top nav spacer
Are Trump Protests A Collective Form of Boundary Setting?

Are Trump Protests A Collective Form of Boundary Setting?

What would it mean to set healthy boundaries against Trump's violent rhetoric? ...

5 Ways Buddhists Can Counter Trump’s Bigotry

5 Ways Buddhists Can Counter Trump’s Bigotry

As Buddhists or spiritual people committed to justice, what can we do about hateful, ultra-conservative, quasi-fascist movements like the rise of Donald Trump? ...

Job Posting: Buddhism and Social Justice

Job Posting: Buddhism and Social Justice

Four-month position for a passionate organizer combining dharma and social justice. ...

In Backward Protests for Peter Liang, Who Are Our People?

In Backward Protests for Peter Liang, Who Are Our People?

For Chinese Americans responding to the conviction of officer Peter Liang, does identity trump ethics? ...

5 Responses to the Awkwardly Titled “New Face of Buddhism”

5 Responses to the Awkwardly Titled “New Face of Buddhism”

Reflections on the pitfalls of a Buddhist makeover. 5 BPFers — Funie Hsu, Kate Johnson, Dedunu Sylvia, Katie Loncke, and The Angry Asian Buddhist himself — respond. ...

“We Do Not Live Single-Issue Lives”: Buddhadharma

“We Do Not Live Single-Issue Lives”: Buddhadharma

Wisdom from revolutionary Grace Lee Boggs: "Real wealth is not the possession of property, but the recognition that our deepest need, as human beings, ...

“We Do Not Live Single-Issue Lives”: Affordable Housing

“We Do Not Live Single-Issue Lives”: Affordable Housing

Can nonviolent direct action help stop gentrification and displacement in its tracks? In one town shaken by a housing crises, a fight to stop luxury condo construction turned into ...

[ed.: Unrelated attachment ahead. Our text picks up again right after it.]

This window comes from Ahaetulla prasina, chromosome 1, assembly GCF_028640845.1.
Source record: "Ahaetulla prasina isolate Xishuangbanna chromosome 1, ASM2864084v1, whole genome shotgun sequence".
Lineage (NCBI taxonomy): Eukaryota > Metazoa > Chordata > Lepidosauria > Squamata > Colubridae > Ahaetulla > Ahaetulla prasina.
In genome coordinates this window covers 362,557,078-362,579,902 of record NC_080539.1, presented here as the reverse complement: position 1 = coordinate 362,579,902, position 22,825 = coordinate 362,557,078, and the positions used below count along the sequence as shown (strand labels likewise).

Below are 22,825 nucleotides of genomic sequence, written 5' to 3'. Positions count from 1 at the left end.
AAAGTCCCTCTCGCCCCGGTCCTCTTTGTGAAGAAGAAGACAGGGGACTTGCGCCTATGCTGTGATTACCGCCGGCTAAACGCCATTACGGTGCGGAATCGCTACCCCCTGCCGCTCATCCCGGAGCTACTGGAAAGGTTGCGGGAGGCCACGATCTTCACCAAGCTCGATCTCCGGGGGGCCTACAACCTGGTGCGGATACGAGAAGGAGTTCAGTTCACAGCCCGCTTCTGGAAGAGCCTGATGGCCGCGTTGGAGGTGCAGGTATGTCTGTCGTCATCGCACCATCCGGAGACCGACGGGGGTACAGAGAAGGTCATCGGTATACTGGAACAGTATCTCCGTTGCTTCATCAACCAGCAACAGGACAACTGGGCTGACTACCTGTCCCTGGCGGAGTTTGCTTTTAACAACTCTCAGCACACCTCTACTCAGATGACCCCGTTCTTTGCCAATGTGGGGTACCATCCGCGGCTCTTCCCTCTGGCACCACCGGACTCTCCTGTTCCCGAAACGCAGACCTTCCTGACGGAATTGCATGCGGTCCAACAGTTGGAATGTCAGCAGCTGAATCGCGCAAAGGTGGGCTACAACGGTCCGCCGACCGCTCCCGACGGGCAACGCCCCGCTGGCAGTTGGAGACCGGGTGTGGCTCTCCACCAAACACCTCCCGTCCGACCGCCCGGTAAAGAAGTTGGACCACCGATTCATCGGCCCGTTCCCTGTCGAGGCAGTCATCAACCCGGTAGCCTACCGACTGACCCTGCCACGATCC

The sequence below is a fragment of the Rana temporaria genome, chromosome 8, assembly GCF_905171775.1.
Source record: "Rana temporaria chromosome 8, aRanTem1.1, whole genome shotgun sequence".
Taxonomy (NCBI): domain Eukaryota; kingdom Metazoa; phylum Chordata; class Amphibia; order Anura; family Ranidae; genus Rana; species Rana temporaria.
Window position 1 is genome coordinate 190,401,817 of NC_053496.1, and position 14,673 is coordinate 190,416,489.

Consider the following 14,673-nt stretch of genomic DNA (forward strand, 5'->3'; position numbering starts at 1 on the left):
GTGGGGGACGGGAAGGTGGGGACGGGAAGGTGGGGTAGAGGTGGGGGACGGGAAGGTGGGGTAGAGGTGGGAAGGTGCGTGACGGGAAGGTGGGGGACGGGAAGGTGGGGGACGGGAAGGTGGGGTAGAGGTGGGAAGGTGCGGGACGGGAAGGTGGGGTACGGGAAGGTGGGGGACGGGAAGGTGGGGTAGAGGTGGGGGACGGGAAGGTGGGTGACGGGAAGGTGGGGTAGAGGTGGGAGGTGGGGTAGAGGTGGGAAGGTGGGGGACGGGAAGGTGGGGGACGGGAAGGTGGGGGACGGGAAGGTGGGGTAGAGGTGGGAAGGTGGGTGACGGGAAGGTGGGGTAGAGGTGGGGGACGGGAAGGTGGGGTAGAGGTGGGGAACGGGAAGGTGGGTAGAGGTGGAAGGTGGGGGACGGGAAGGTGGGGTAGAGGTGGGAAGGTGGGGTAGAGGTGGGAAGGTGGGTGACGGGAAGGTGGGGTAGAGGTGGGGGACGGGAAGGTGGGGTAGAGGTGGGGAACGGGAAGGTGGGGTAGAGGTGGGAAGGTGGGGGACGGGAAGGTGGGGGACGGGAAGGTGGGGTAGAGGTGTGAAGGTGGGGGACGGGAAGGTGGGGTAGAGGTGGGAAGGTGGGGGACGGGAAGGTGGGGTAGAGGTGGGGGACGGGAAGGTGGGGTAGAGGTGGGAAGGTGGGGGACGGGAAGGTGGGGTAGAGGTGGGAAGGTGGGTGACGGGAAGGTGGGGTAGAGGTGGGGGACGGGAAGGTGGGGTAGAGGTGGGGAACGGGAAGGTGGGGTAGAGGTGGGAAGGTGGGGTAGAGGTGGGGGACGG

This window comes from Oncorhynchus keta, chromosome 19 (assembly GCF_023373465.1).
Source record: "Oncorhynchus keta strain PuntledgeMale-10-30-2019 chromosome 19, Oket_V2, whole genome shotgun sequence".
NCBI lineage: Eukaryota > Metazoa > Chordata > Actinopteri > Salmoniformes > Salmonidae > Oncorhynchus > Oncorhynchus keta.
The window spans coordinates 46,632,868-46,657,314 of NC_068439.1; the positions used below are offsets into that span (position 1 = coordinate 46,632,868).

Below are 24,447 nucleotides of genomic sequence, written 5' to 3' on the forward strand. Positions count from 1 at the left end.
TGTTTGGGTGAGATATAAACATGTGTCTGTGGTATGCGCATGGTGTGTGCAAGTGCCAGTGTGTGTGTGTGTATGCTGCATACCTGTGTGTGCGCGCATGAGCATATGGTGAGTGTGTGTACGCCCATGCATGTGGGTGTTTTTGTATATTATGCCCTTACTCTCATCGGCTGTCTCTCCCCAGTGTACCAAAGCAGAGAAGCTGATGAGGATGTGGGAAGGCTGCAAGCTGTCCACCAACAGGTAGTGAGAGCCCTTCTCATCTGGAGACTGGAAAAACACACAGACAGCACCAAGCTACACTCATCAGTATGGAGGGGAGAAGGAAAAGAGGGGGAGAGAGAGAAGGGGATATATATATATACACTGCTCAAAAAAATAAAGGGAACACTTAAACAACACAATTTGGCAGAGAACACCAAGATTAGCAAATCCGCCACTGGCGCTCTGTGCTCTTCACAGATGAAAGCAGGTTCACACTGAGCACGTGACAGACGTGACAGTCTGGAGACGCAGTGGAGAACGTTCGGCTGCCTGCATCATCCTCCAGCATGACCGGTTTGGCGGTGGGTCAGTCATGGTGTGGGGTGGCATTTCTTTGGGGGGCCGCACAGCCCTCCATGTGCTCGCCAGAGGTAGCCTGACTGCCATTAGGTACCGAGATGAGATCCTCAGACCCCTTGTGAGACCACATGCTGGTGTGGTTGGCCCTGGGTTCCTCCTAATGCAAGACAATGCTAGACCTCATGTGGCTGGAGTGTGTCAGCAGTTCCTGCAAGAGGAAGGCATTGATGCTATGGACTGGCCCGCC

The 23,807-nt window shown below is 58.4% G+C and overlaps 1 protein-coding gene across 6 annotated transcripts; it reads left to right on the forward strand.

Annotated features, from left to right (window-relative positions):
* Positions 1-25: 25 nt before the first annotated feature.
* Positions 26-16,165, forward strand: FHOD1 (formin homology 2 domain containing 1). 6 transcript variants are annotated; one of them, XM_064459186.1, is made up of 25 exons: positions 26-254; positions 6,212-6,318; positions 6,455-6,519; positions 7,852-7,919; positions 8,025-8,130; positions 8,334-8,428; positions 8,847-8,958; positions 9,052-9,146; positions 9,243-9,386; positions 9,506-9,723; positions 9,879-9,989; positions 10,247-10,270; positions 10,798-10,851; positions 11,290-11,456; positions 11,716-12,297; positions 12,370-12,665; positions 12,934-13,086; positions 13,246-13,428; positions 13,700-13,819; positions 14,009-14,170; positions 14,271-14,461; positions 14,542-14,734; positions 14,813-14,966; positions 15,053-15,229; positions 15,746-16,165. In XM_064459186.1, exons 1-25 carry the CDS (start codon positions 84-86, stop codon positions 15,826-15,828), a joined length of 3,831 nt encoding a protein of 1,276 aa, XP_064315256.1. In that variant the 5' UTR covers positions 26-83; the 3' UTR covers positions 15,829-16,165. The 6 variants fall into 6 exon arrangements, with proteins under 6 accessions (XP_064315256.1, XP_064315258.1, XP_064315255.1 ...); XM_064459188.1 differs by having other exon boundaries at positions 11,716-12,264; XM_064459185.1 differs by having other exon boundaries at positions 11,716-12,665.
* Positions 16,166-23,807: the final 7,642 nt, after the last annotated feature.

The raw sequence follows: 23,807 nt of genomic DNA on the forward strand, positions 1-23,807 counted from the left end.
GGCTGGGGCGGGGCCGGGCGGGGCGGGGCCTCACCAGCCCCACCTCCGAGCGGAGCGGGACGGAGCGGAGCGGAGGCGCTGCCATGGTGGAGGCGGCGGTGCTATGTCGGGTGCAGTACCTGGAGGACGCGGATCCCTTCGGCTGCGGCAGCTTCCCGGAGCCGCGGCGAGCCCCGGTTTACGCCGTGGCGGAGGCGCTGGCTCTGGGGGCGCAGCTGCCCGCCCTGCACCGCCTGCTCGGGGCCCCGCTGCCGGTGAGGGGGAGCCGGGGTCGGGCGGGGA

small island: on being a decolonial sri lankan buddhist for a just peace.

I took a long time to come to meditation. Like 38 years. You've heard the story before: I always heard it was good for you, but I tried it and I just couldn't sit still! Then one day, everything got extra fucked up bad and the gates of heaven opened up in my brain! Yeah. Kinda like that. I did grow up with a Full Catastrophe Living book in my mama's house. I did go to the East Bay Meditation Center (EBMC) w ...

Read more

How Right Speech Goes Wrong in Social Activism

When groups of folks discuss social and political issues, right speech is like a black squirrel standing tall amongst a sea of grey ones. So much of the time, we’re in reactive mode, tossing nuts from our heads rather than gathering them from our heart-minds. This seems especially true when groups are large, people don’t know each other, and/or the topic is so hot button that anything said can become a trig ...

Read more

Buddhism & Biology: Are Humans Genetically Destined For War?

There is no single, simple Buddhist “take” on human nature. Of course, people are seen as susceptible to dukkah (“suffering,” or — better — “disappointment”) as well as vulnerable to an array of misperceptions. And a strict interpretation of karma can be seen as denying free will if we are forced to experience and act out the consequences of our presumed “prior lives.” But this is a blinkered perspective, a ...

Read more

Thus Have I Seen: Impermanence